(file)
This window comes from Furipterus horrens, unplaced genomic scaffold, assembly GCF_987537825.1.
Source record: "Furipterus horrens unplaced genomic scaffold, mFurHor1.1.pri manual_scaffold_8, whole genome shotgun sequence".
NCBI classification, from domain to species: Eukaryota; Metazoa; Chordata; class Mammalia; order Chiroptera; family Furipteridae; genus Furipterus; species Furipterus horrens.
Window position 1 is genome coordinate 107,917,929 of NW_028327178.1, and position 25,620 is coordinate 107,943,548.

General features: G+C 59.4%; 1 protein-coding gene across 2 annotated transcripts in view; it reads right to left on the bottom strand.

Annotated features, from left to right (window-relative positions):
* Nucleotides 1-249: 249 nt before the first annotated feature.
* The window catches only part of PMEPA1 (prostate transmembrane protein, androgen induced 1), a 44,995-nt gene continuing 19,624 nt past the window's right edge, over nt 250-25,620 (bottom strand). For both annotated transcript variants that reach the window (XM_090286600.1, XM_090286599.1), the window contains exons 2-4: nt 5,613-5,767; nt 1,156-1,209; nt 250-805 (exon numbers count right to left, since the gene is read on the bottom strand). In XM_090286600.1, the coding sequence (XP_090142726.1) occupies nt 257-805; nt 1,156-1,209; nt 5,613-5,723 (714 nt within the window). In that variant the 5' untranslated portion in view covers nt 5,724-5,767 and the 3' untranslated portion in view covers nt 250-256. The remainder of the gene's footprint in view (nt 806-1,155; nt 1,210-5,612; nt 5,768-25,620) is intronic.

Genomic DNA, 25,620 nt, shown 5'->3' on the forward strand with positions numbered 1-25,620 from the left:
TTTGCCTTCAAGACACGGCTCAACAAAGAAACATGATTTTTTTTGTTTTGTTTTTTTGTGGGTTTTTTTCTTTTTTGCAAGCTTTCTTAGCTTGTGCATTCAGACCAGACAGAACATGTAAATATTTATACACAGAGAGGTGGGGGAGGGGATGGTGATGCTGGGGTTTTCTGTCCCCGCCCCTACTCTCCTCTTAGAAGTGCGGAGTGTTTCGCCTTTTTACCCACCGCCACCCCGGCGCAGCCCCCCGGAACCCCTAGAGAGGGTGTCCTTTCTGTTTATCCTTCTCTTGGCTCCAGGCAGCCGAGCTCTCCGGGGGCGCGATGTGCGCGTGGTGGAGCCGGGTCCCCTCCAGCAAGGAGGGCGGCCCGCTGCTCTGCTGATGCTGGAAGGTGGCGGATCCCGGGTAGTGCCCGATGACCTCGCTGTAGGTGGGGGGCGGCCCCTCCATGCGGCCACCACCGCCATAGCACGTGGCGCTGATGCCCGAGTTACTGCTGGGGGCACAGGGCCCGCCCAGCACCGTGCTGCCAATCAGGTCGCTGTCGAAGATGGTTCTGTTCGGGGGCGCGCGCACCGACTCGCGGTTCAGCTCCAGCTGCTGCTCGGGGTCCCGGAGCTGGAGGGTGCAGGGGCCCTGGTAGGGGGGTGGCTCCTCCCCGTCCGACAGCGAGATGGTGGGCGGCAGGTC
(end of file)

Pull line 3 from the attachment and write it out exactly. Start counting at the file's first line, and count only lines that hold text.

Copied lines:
NCBI classification, from domain to species: Eukaryota; Metazoa; Chordata; class Mammalia; order Chiroptera; family Furipteridae; genus Furipterus; species Furipterus horrens.